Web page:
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District: Surviving the Zombie Apocalypse

 

District:

Surviving the Zombie Apocalypse

 

 

 

 

By

Shawn Chesser

 

Shakespir EDITION

 

 

 

***

 

District:

Surviving the Zombie

Apocalypse

 

 

Copyright 2016

Shawn Chesser

Shakespir Edition

 

 

 

 

Shakespir Edition, License

 

This eBook is licensed for your personal enjoyment only. This eBook may not be re-sold or given away to other people. If you would like to share this book with another person, please purchase an additional copy for each recipient. If you’re reading this book and did not purchase it, or it was not purchased for your use only, then please go and buy your own copy. Thank you for respecting the hard work of this author. This is a work of fiction. Any similarities to real persons, events, or places are purely coincidental; any references to actual places, people, or brands are fictitious. All rights reserved.

 

[+ Shawn Chesser Facebook Author Page+]

Shawn Chesser on Twitter

ShawnChesser.Com

 

 

***

 

Acknowledgements

 

For Maureen, Raven, and Caden … I couldn’t have done this without your support. Thanks to all of our military, LE and first responders for your service. To the people in the U.K. and elsewhere around the world who have been in touch, thanks for reading! Lieutenant Colonel Michael Offe, thanks for your service as well as your friendship. Shannon Walters, my top Eagle Eye, thank you! Larry Eckels, thank you for helping me with some of the military technical stuff. Any missing facts or errors are solely my fault. Beta readers, you rock, and you know who you are. Thanks George Romero for introducing me to zombies. Steve H., thanks for listening. All of my friends and fellows at [email protected] and Monday Steps On Steele, thanks as well. Lastly, thanks to Bill W. and Dr. Bob … you helped make this possible. I am going to sign up for another 24.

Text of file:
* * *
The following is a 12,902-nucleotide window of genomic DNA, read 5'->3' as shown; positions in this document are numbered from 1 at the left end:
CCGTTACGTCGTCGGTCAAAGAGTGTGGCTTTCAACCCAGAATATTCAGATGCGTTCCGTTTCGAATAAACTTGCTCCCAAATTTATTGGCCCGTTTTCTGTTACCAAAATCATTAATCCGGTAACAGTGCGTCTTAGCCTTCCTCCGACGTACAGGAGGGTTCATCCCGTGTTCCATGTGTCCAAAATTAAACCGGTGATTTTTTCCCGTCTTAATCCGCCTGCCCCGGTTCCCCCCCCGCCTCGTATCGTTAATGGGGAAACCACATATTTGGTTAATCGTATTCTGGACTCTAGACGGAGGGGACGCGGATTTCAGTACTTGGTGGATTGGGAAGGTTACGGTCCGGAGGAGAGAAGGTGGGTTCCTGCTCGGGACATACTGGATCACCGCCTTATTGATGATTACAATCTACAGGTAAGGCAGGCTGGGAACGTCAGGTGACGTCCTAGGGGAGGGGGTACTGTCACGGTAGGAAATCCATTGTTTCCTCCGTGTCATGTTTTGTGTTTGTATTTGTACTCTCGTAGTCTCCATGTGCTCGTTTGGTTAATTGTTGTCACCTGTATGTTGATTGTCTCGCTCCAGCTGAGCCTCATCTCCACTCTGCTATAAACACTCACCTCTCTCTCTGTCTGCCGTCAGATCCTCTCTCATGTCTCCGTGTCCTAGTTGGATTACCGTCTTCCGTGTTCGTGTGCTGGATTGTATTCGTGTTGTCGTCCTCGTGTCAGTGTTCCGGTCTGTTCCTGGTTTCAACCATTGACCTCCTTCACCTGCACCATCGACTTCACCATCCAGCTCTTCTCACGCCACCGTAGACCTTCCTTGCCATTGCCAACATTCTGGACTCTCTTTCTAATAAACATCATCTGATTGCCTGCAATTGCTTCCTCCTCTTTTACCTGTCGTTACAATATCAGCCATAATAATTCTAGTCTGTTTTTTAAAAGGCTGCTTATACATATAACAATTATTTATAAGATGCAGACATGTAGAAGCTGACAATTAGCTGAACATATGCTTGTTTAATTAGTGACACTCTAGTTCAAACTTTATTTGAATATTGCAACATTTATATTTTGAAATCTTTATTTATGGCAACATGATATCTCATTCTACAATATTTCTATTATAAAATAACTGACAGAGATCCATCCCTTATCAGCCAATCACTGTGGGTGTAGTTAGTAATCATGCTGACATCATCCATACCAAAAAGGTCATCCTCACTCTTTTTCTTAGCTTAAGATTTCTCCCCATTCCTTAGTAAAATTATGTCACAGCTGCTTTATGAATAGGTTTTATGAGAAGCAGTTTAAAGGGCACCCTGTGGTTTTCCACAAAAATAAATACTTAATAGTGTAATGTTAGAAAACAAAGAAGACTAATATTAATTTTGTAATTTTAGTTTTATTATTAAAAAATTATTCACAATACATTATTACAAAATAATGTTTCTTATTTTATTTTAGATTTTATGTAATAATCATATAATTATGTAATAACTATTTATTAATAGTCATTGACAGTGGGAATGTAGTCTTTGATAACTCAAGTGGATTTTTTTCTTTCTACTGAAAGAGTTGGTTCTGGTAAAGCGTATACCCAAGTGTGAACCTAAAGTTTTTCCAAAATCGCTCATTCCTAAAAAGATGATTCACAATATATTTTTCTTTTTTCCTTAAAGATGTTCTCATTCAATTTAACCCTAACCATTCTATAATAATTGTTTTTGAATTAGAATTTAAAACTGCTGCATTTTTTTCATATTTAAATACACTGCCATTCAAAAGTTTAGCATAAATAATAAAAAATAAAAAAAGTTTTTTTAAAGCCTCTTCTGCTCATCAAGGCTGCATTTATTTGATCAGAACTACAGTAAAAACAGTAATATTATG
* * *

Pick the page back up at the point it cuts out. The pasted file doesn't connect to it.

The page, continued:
Special thanks to John O’Brien, Mark Tufo, Joe McKinney, Craig DiLouie, Armand Rosamilia, Heath Stallcup, James Cook, Saul Tanpepper, Eric A. Shelman, and David P. Forsyth. I truly appreciate your continued friendship and always invaluable advice. Thanks to Jason Swarr and Straight 8 Custom Photography for the awesome cover. Once again, extra special thanks to Monique Happy for her work editing “District.” Mo, as always, you rose to the occasion! Working with you has been a dream come true and nothing but a pleasure. If I have accidentally left anyone out … I am truly sorry.

 

***

 

Edited by Monique Happy Editorial Services

www.moniquehappy.com

 

Prologue

 

Three things worked against Sid and Nancy as they traversed the open range fronting the tree- and scrub-covered foothills to their immediate left. First was the temperature, which had buoyed from well below freezing to the mid-fifties in the span of just a couple of hours. Snow-covered and firm underfoot when they’d taken flight from their captors in the dark early morning hours, the grassy expanse stretching out before them, a never-ending canvas of green and brown dotted with stubborn patches of snow, was now sucking mercilessly at their oversized boots and stealing what precious little energy they had built up overnight.

Then there was the problem of the clothing they’d taken from their high-centered Volvo wagon and layered on after they had distanced themselves from the string of headlights approaching from far off north on the nearby state route. Amounting to virtually every stitch of cold weather gear crowding their closets before the outbreak, the once thin and pliable high-dollar items—all either touted as GORE-TEX® Treated, Thermal Insulated, or purported to possess Wind Stopping Technology—were now heavy with sweat that had them bunching and pinching at the elbows and knees.

Lastly was the throng of dead angling in on them from the direction of the road and, in the process, blocking the way to Nancy’s sole objective: Securing anything tangible from the hulk of metal on the road that might help her to remember her dead little boy.

 

  • * *